Securities Cases Require Specialized Skills, Knowledge

Steve W. Berman is managing partner of Hagens Berman. He co-founded the firm in 1993.

Securities litigation has increased dramatically in complexity in recent years. Institutional investors have been forced to adapt to changes on three fronts.

First, the proliferation of new financial instruments and exotic investments has confused even the savviest, forward thinking fiduciaries. We saw many of these instruments fail in the 2008 financial crisis, but that has not stopped Wall Street from crafting increasingly complex packages based on a variety of exotic, and often risky, investments.

At the same time, the law itself has undergone changes in recent years, first with the passage of Sarbanes-Oxley in the aftermath of the scandals at Enron and WorldCom, and most recently with the passage of the Dodd-Frank Financial Reform Bill in the wake of the financial crisis. Many well qualified attorneys have been left in the dust, unable to compete with those who have adapted to the latest changes to the securities laws. It goes without saying that institutional investors, most of whom do not have a legal background, are left scratching their heads trying to determine whether they might have a valid legal claim.

These legal changes have coincided with a third problem; the transformational power of technology. As manic as the pace was on Wall Street twenty years ago, information now travels even faster. When it comes to news about poor financial results, what author Douglas Adams said is instructive: “Nothing travels faster than the speed of light, with the possible exception of bad news, which obeys its own special laws.”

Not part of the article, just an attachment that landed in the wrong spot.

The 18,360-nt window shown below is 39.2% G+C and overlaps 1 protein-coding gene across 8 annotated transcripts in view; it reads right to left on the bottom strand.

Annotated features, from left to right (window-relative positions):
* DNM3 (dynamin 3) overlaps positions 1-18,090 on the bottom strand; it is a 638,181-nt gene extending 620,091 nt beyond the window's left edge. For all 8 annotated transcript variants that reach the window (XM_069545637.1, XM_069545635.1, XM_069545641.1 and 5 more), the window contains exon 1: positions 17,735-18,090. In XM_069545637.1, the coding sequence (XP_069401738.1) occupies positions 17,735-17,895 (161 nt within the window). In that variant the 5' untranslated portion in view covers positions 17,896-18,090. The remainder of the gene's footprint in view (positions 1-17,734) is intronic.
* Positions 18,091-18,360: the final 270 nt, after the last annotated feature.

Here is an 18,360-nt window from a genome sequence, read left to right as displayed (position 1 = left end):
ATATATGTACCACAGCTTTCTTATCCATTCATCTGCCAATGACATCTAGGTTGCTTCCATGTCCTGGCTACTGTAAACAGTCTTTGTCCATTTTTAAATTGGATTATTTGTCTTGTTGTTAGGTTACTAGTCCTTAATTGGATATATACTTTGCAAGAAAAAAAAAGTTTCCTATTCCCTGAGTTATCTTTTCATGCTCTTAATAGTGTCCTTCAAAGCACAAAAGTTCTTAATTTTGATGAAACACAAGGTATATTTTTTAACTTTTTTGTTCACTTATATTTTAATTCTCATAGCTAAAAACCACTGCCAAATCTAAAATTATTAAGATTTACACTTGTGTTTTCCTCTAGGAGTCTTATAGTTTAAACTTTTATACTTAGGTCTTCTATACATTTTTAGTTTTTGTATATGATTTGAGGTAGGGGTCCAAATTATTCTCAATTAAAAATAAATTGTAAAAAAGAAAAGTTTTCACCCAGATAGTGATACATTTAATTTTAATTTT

Instant communication has also opened up opportunities on foreign exchanges that were previously much less accessible. Those new opportunities carry risks as U.S. laws will not necessarily protect investors who purchase securities on foreign exchanges.

At Hagens Berman we have adapted to these changes in order to better serve our clients. We have hired experts to help us understand even the most exotic and complex investments packaged on Wall Street. For instance, we negotiated a $200 million settlement with Charles Schwab for investors in its Yield Plus funds, which we alleged had been packaged with risky mortgage-backed debt.

At the same time we have made a concerted effort to hire attorneys who have a financial background. Several of our securities attorneys are also CPAs or have experience in accounting or auditing. To keep pace with publicly traded companies that seem to find new loopholes and tricks to cook their books every day, we’ve hired forensic accountants, experts at uncovering the truth.

We’ve also embraced changes in the law. For instance, when Dodd-Frank instituted a new SEC whistleblower program, we expanded our existing whistleblower practice to include the new program.

Lastly, we’ve recognized the importance of technology by remaining flexible in the face of trends that seem to change daily. We’ve made sure our attorneys stay up to date on the latest developments when it comes to not only how securities are traded, but where they are traded and what investors purchasing on foreign exchanges can do to protect themselves.

I have no doubt that securities litigation will continue to increase in complexity, and I believe that we are positioned to continue to adapt to the changes and provide excellent representation for our clients.